Hitting Record-Low Solar Electricity Prices in Indonesia
Indonesia has ratified the Paris Agreement through Law no 16/2016. As a result, Indonesia is legally binding to contribute to the global struggle of climate change through ambitious efforts and action in mitigating Greenhouse Gas (GHG) emissions and limiting the increase of the global temperature below 1.5 0C. In one of the IPCC climate model results for limiting the rise of the global temperature below 1.5 0C, the total Greenhouse Gas (GHG) emission must decrease by 45% in 2030 compared to 2010 and reach net zero emission by 2050. As of now, Indonesia is amongst the top 10 greenhouse gas (GHG) emitters and is still projected to increase its emissions with the energy sector as the highest GHG contributor by 2030.
Indonesia’s power sector emission holds the key to increase the country’s climate ambition in reducing the GHG emission. However, the power sector outlook is uncertain as the stakeholders are still waiting for the power sector plan (Rencana Usaha Penyediaan Tenaga Listrik/RUPTL) 2021-2030 to become official. On the other hand, the Ministry of Energy and Mineral Resources (MEMR) has stated in May that the government intends on transforming the long-awaited RUPTL into “green RUPTL”, claiming the increase of renewable energy portion from 30% in RUPTL 2019-2028 into 48% in the latest draft. It is also revealed that there is about 6 GW of solar power out of 41 GW being planned (1.4 GW is final, 4.6 GW is still under discussion) in the so-called green RUPTL.
International Energy Agency (IEA), on its annual flagship World Energy Outlook (WEO), has proclaimed that solar is the new king of electricity. In the same report, IEA forecasted that, under the Sustainable Development Scenario, the Levelized cost of electricity (LCOE) of the solar power plant would decrease into between 15-30 USD/MWh by 2040. An electricity system comprised of solar power plants would provide the most competitive price in the future.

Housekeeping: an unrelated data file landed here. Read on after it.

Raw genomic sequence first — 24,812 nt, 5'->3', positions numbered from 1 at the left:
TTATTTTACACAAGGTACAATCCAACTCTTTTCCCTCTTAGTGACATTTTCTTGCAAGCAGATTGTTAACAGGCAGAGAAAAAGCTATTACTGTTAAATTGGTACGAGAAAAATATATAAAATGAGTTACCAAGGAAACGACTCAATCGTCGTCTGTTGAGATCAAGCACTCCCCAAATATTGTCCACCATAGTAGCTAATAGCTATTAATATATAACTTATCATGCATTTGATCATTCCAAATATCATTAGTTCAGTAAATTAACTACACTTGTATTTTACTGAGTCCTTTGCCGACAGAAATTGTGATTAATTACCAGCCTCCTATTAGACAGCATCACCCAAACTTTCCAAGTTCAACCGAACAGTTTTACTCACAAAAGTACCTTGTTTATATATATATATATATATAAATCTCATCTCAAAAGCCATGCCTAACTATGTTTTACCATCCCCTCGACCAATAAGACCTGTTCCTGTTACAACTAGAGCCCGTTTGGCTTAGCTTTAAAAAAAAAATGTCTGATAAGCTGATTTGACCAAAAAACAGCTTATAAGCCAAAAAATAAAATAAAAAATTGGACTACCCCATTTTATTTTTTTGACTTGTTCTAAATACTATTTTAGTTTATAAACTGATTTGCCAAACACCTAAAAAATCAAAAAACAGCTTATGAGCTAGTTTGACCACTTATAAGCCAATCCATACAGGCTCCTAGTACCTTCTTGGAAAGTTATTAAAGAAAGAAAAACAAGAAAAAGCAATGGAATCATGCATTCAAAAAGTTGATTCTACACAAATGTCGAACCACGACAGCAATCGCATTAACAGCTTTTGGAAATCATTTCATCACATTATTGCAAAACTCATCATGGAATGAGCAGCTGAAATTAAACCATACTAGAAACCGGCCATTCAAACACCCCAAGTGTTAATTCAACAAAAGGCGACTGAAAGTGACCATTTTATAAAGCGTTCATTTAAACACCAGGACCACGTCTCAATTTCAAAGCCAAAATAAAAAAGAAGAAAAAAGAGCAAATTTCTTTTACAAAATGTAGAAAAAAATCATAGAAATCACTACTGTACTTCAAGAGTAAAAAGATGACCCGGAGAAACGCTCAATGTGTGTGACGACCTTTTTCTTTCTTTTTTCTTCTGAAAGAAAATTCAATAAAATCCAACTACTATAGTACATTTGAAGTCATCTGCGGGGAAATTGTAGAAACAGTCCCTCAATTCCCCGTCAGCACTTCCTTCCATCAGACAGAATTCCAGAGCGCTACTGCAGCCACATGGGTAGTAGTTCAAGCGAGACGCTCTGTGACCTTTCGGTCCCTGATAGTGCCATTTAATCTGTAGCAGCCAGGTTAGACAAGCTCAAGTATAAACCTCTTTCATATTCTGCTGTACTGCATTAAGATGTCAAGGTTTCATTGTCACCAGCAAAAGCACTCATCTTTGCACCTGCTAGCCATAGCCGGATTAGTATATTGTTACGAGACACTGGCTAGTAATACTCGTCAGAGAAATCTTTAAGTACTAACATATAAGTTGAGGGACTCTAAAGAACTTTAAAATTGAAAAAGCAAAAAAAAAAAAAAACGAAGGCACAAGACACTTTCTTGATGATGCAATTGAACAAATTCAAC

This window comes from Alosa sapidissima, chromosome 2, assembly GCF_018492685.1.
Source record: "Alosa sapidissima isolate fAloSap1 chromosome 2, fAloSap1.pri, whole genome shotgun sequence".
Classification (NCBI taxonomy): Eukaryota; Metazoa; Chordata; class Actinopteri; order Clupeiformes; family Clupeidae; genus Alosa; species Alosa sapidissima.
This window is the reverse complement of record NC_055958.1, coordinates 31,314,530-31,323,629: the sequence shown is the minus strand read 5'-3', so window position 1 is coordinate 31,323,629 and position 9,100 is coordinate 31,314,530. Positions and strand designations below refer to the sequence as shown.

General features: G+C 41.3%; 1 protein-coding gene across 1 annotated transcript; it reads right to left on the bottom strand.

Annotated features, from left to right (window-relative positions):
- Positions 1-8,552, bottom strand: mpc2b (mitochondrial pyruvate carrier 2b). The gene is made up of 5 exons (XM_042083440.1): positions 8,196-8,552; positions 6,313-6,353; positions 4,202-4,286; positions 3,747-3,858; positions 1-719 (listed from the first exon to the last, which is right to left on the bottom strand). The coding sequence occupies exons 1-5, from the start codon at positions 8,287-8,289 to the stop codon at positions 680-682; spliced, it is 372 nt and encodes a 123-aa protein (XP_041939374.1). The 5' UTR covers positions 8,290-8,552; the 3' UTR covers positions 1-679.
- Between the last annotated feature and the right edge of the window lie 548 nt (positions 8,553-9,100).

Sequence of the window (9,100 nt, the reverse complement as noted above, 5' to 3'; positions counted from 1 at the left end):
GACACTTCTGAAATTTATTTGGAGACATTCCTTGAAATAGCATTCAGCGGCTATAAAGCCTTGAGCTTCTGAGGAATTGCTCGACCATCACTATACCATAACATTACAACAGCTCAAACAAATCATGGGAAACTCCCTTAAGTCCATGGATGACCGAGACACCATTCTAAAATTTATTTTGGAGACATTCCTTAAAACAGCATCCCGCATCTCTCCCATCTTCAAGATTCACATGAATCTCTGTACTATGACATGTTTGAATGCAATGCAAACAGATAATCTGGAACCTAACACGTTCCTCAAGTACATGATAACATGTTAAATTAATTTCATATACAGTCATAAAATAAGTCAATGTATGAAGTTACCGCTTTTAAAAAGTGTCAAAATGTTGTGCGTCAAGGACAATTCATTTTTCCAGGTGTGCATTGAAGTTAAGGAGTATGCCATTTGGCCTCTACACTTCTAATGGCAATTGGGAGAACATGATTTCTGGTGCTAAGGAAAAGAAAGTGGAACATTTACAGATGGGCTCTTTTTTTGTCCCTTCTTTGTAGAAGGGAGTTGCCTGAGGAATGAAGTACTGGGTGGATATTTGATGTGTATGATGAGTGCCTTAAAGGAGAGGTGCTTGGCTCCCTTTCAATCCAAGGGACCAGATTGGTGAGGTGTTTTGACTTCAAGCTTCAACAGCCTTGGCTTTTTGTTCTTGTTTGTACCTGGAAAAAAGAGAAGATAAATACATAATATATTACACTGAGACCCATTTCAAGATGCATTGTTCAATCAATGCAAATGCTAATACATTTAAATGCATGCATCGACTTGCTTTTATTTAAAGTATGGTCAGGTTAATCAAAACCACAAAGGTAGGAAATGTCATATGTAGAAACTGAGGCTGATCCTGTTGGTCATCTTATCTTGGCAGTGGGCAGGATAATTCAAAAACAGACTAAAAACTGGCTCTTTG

Indonesia could also benefit from a higher portion of solar energy in their power sector planning. However, the utility-scale solar in Indonesia is currently procured using a standalone, one-off auction by means of a traditional request for proposal (RFP) by the state-owned utility PLN that is often lacking in size and regularity. With the upcoming green RUPTL that has put large-scale solar in the development plan, it has become more important to improve the procurement process. To drive the cost of solar electricity down following the global trend, PLN and the regulator would need to set up a large-scale and transparent procurement process. A combination of large-scale and transparent targets with a well-designed auction process has been proven to encourage competitive biddings and eventually lead to a decline in price.
It is critical that Indonesia could take advantage of the rapidly declining cost of renewable energy, especially solar. Solar energy could be key in achieving a more affordable electricity price which would then help foster a more sustainable economic growth and serve quality energy access for the public. This webinar will discuss what is the current expectation on the role of solar energy in the power sector, and how would Indonesia able to procure electricity from solar in the most competitive price.
Daniel Kurniawan | IESR
Evy Haryadi | Director of Corporate Planning PT PLN*
Florian Kitt | Asian Development Bank*
Ida Nuryatin Finahari |Direktur Pembinaan Pengusahaan Ketenagalistrikan KESDM*
Melina Gabriella | IESR
Salman Baray | Acwa Power*